Closing the Attribution Loop

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Before the evolution of digital media, marketing and sales teams obtained leads and sales through traditional forms of marketing such as print, television, radio, and billboard ads, as well as word of mouth. Despite being more straightforward in nature when compared to the vast array of digital marketing channels, traditional marketing has always presented many of the same marketing attribution challenges we face today. And as digital marketing spending increases exponentially, closing the loop on attribution has become more important.

As marketing leaders have embraced the trend toward digital media, they have also struggled to close the loop on attribution. In fact, 87% of marketers consider data their organization’s most underused asset in the digital age. As digital consumers become savvier, marketers must prioritize their data and focus on closed-loop attribution.

With the right tools, closing the loop on marketing attribution is achievable. But first, let’s review the benefits of a fully-closed attribution loop.

Improving ROI and the customer journey with closed-loop attribution

ROI will always be important as it is proof of marketing and sales outreach effectiveness. This is particularly critical as recession worries lead to the expectation of budget cuts. Regardless of whether economic concerns come to fruition, marketers must prepare for increased scrutiny on ROI by adopting tools that improve and quantify those gains.

Closed-loop attribution naturally fits into the equation. This approach to attribution credits each channel, campaign, and ad for its role in converting prospective buyers to customers. After analyzing attribution metrics, marketing and sales teams can identify which interactions are most effective during their customer journey — and which are not.

This is critical because as digital advertising spend increases (or decreases) and organizations manage multiple ad campaigns across channels, it can become more and more challenging to analyze the effectiveness of each initiative. Even if marketers can identify the relative performance of a specific campaign by looking at front-end metrics, they may be unable to point out why it was successful and risk missing out on “lessons learned” from each campaign.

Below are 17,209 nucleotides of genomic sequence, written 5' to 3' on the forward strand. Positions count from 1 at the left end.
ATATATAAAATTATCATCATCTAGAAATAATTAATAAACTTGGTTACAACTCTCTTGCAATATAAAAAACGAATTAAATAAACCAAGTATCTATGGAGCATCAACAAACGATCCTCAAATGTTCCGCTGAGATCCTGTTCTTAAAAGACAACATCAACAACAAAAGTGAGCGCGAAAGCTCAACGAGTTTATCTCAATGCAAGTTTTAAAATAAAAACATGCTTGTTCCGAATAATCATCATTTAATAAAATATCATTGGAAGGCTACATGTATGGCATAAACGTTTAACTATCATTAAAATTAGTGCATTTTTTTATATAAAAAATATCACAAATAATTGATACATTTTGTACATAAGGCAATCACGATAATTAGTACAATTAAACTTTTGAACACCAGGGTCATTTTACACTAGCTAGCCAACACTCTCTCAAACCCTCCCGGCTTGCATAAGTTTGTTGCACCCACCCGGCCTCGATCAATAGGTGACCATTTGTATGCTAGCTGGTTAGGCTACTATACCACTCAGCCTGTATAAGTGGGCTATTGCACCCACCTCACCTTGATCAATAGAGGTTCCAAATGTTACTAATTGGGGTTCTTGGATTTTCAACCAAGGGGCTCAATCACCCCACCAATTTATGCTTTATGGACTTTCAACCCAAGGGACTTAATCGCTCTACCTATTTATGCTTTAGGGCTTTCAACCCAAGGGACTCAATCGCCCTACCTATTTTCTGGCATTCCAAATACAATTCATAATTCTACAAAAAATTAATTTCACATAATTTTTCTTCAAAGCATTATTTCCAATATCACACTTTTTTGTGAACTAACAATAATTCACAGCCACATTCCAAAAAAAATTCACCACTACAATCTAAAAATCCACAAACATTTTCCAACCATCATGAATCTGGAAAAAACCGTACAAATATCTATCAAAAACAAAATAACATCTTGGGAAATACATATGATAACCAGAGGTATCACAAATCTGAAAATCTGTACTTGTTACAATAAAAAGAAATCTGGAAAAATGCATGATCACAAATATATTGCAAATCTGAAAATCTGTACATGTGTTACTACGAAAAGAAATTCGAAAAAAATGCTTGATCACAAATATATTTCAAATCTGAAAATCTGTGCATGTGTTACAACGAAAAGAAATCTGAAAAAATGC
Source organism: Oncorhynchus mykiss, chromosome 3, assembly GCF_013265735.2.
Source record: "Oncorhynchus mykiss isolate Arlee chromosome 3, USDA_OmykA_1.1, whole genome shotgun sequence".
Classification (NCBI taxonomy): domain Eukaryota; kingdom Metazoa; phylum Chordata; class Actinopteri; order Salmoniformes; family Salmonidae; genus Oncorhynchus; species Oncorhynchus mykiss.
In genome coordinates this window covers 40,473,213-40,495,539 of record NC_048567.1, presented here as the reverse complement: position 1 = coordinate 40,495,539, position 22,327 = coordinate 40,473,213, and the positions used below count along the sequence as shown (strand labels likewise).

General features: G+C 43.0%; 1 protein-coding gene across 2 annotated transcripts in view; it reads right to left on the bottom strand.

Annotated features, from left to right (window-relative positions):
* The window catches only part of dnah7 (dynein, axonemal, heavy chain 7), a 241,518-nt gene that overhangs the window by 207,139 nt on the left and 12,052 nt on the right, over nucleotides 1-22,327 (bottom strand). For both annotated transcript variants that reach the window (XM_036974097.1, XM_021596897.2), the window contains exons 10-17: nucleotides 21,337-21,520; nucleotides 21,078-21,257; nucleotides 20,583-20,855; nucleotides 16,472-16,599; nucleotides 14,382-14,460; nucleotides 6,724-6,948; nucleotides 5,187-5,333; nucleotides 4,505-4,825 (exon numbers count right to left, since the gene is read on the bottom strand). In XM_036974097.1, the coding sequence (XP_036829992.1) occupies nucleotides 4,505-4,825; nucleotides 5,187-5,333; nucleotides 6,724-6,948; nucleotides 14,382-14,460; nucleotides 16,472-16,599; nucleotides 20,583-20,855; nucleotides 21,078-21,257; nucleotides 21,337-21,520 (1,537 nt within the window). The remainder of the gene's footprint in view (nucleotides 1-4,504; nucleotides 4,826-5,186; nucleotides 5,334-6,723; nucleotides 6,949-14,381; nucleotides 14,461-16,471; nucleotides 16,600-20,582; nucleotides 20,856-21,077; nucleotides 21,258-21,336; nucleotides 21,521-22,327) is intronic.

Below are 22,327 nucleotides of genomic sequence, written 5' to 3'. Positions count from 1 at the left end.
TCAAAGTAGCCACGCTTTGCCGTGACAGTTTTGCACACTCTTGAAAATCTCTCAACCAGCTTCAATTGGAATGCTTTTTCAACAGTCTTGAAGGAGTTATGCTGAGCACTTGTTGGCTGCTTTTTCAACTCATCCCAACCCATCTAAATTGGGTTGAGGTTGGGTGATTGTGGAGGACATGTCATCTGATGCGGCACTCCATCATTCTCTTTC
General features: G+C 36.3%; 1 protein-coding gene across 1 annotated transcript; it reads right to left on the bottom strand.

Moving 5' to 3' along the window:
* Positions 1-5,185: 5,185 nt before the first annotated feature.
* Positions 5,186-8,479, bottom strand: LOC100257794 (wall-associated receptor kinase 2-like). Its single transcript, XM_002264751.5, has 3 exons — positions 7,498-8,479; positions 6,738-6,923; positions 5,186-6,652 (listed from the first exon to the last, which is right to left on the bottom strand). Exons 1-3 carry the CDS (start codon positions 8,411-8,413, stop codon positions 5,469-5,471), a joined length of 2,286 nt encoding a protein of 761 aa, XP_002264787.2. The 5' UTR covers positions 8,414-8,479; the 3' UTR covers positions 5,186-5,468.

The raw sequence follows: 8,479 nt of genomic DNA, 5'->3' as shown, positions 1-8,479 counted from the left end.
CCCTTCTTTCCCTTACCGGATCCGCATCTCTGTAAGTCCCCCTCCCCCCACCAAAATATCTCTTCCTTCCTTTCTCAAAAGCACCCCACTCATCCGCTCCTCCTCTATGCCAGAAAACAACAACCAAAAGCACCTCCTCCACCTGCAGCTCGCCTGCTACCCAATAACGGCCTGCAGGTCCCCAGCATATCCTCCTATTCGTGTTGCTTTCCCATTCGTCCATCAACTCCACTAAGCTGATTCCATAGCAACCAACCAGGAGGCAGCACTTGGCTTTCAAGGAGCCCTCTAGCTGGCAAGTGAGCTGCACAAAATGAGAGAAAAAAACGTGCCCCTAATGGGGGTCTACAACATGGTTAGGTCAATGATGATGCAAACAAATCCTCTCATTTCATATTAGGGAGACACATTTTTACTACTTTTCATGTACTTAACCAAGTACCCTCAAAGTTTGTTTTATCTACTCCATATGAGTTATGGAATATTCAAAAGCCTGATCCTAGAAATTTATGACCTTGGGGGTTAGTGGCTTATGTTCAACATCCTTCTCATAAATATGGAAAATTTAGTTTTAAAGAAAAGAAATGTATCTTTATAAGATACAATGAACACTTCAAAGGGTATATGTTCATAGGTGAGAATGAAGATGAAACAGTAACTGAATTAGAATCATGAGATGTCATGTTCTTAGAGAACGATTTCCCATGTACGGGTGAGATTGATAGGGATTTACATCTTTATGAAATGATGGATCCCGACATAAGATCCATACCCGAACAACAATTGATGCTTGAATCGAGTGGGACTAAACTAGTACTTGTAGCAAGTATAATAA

Or, in the case of ongoing sales efforts, the absence of closed-loop attribution may contribute to the overuse of faulty marketing that drives few customer conversions. For example, say a manufacturing associate often mentions their company’s superior supply chain visibility during sales calls because they believe this is a differentiating factor for the business. However, in reality, the customer conversion rate for “supply chain visibility” is incredibly low. With proper attribution metrics and tracking software in place, this associate would know that customers are instead more engaged by mentions of “supply chain predictability.”  

Once marketing and sales professionals determine campaign successes using attribution insights derived from data, they can pivot or double down on existing initiatives and ultimately drive revenue through increased sales and conversions.

Identifying the right attribution solution and metrics of interest

Regardless of their industry, marketing professionals should seek real-time data insights to inform decisions and identify opportunities for improvement. The ability to be nimble to change and to act quickly from data in real-time gives marketers the ability to improve customer experience (CX) and shorten the sales cycle.

Additionally, marketers should use unified dashboards to consolidate and organize their data so they can spend less time analyzing rows of data and more time improving ROI.

Beyond these commonalities that all marketers should adopt, the right attribution solution — and even the appropriate metrics of interest — will depend on an organization’s existing functionalities and the channels it most often uses to correspond with and convert customers. 

For example, Google Analytics provides campaign performance across websites and social media. Marketers can glean their organization’s most effective website pages by reviewing users’ average session durations and bounce rates. With this information, marketers can improve low-performing pages and use language from their high-performing pages in future marketing materials. 

They can also use a tool like Google Analytics, coupled with a call tracking solution, to accurately measure and close the loop on attribution. By tying online and offline data back to campaigns, marketers can connect the dots and craft an effective customer strategy.

Looking to the future of data-driven marketing

Many marketing professionals know their current strategy contains data gaps. Common concerns include: How can I reach customers with messaging that will resonate? How can sales teams align their efforts with marketing to create demonstrable, interdepartmental ROI?

Sales and marketing teams that continuously work to connect the dots between customer strategy and marketing data should consider the role closed-loop attribution can play in providing the data they need. While marketers cannot speak with every customer to learn about their journey, they can access those insights using the correct data. And that process starts with a fully closed attribution loop.

Lisa Salvatore is senior manager of paid media at CallTrackingMetrics.

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